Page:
City Social Magazine

MAR-APR 2019

City Social Magazine in Baton Rouge, Louisiana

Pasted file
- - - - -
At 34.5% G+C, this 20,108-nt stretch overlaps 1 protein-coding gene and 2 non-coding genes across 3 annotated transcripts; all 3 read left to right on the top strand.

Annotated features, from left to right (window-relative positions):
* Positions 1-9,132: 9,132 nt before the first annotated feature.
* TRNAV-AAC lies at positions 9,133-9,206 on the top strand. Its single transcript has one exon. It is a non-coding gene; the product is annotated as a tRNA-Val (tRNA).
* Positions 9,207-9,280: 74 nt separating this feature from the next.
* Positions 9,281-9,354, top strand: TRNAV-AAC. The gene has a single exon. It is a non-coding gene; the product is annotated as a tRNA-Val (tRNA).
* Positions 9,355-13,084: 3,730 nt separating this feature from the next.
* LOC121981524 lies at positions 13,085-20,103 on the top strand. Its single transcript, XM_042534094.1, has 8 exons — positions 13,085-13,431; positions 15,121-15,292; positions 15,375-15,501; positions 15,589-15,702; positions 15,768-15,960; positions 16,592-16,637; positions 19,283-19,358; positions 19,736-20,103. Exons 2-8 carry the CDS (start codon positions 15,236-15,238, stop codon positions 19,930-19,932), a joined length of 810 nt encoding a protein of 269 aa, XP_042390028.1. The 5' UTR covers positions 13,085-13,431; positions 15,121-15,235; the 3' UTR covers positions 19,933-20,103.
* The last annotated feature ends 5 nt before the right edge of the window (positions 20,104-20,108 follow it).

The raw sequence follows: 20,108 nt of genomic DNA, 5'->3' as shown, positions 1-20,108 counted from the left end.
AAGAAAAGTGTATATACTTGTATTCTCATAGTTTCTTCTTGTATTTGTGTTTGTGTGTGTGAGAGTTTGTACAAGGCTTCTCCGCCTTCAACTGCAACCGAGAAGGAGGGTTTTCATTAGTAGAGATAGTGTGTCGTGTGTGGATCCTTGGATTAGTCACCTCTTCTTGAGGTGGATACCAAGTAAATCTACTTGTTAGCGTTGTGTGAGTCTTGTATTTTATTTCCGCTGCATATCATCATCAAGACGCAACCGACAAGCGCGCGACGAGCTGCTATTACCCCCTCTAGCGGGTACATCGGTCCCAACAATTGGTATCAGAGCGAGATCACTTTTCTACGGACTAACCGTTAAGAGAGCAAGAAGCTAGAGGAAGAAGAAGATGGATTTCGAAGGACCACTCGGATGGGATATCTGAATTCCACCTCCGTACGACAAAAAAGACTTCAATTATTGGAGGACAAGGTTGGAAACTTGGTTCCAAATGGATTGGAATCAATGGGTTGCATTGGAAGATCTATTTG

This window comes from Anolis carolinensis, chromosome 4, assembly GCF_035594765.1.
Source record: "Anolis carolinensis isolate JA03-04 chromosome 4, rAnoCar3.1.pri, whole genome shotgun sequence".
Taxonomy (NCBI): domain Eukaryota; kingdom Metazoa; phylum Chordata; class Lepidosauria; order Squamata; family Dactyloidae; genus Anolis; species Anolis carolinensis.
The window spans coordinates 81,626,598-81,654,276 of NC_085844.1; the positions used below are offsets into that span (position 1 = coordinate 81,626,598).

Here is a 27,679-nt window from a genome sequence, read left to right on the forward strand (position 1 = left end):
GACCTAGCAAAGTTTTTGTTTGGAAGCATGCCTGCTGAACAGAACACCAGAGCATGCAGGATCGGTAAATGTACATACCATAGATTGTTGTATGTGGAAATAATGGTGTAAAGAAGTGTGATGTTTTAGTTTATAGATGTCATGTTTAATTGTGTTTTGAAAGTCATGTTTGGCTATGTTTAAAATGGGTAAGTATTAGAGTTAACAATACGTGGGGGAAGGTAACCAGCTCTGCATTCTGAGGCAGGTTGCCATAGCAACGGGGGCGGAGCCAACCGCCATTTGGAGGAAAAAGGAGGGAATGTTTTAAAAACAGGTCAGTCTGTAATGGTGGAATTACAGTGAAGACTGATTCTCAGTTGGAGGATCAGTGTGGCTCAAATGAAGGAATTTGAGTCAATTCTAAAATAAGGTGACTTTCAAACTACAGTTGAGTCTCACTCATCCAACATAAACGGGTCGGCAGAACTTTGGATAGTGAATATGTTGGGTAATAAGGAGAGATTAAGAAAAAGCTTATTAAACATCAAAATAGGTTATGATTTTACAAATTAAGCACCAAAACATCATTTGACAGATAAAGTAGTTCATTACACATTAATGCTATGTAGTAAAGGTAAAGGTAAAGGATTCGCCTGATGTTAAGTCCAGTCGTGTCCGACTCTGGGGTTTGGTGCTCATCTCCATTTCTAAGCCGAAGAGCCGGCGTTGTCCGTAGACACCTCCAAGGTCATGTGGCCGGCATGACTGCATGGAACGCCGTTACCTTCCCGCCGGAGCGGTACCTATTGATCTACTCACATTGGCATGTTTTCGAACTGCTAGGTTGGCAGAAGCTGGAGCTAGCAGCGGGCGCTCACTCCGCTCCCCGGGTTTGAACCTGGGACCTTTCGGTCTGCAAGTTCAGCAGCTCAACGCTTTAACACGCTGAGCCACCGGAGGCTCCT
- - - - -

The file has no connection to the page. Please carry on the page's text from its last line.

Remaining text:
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8 By Stafford Wood, Travel Expert Travel photos courtesy of Remi Bonnecaze, Paul Higgins and Debi Russell R E A D U S O N L I N E A T W W W . C I T Y S O C I A L . C O M FOR WORK EPIC Piping CEO Remi Bonnecaze needs a new passport. This will be his fourth new passport in 20 years because he fills up visa pages quickly, even using two extra 24-page books. Thumbing through the pages, you can learn the history of global industry and trade. Brazil, Kazakhstan, Venezuela, United Arab Emirates, Bahrain, Saudi Arabia, Italy, Turkey, India, Japan, Russia. Remi started college in international trade and finance, eventually graduating from LSU College of Engineering in construction management. He credits much of his successful career to his penchant for volunteering to be the one to go overseas: "Whenever the company needed someone to go, I did." His first international business trip was to Venezuela in 1997, and since then he has racked up hundreds of thousands of frequent flyer miles. To call him an expert on international air travel feels like an understatement. Traveling internationally for business isn't a vacation. "I want to get there quickly and reliably and get back home," Remi says. From driving to the airport to catch his flight to the moment his return flight lands, he has his travel process down to a science. "I generally fly from BTR because I can get from my house to my gate in 30 minutes. TSA is quick and easy. It's about convenience." Traveling internationally generally means a significant change in time zones. Europe is six or seven hours different, but traveling to Asia or the Middle East really means switching from AM to PM. This transition can be hard for people not used to it. As far as jet lag goes, Remi has a simple set of directions: "Consume very little, if any, alcohol. Drink lots of water. And when you land, work out, be in the sun, go for a run. Force yourself to stay awake that first day and you'll get over jet lag immediately." Since staying awake the first day you land is key and there are a lot of hours to fill on a long flight, Remi recommends sleeping through most of it. The low cabin pressure required on a plane makes sleeping easier than some might guess. Even so, Remi has a routine that helps him get comfortable enough for a nap. He immediately changes into relaxing clothes, takes his contacts out, puts earplugs in and is asleep within minutes. Remi says, "I can easily sleep 10 hours of the flight. I'll watch movies or read a book with the rest of the time." His final tip for having a stress-free flight also answers the most important question — aisle or window? Remi resolutely says, "Aisle. I don't like to step over You CAN Get There from Here BTR Connects Travelers to the World sleeping people. I'd rather they try to step over me." For layovers, he's almost always in a b u s i n e s s l o u n g e , where he can get full meals in most major airports and heavy hors d'oeuvres in the rest. It's relaxing to be in a living room environment instead of the busy corridors of the airport. Even for seasoned pros, international flights can be taxing, so it's important to find ways to be comfortable and unwind a little. These c o m f o r t s a r e especially important for business travelers like Remi who make frequent international trips. Remi's business philosophy guarantees these frequent trips will continue. He believes in building relationships with his customers, and he is happy to travel thousands of miles to ensure they get the best possible service. "I want to make sure our customers know that EPIC is going to take care of them. We're going to do what it takes to make sure their company is successful, and that starts by going to see them regularly. It means a lot to our customers that we're willing to go there and meet face-to-face," Remi says. These days many people choose to do business by phone, email or video call, but Remi sees the value in meeting his customers. The value of an in-person meeting cannot be overstated. By physically being there, you can learn so much about your customer by learning their culture and watching body language. "And likewise they can come to know you and understand who you are, so the subject matter can be properly conveyed," Remi says as he leans forward, making it clear he knows what he's talking about. In the 22 years since his first international flight, Remi has seen the service and comfort levels improve Essential tools of the international business traveler Global Entry: Global Entry is a U.S. Customs and Border Protection program that allows expedited clearance for pre-approved, low-risk travelers upon arrival in the United States. Members enter the United States through automatic kiosks at select airports instead of waiting in Customs lines. AmEx Platinum: Offers members global sanctuary with automatic membership in 1,100 airport lounges, no foreign transaction fees and a premiere concierge called Global Assist for medical, legal, financial, and other select emergency coordination and assistance services while traveling more than 100 miles from home. Trip-It: The world's highest-rated travel-organizing app, Trip-It instantly organizes all travel plans in one place. Simply forward confirmation emails and the app will create a master itinerary for each trip with all travel details in one place—for free. The premium service includes additional features like real-time flight alerts, refund notifications, reward points and miles tracking, and even how long it will take to get through airport security. MyTaxi: It's like Uber for Europe, except all of the drivers are licensed taxi cabs or chauffeurs. It offers the ability to schedule, preselect your driver and times and identify costs in advance. Mytaxi was not only the world's first taxi app but, with 45,000 affiliated taxis and more than 10 million downloads to date, it is also the global market leader among taxi apps. It is now available in more than 40 German cities, as well as internationally, in the following cities: Vienna, Graz, Salzburg, Zurich, Barcelona, Madrid, Warsaw, and Washington D.C. Because of today's technology, people choose to do business by phone, email or video call, but Remi sees the value in meeting in-person: "It means a lot to our customers that we're willing to go there and meet face-to-face.'' Bonnecaze: "I generally fly from BTR because I can get from my house to my gate in 30 minutes. TSA is quick and easy. It's about convenience." 8 Bonnecaze in Madrid, Spain. Bonnecaze at the Vatican in Rome. Bonnecaze at the Emirates Airbus A380 bar on a recent flight from Dubai to Madrid.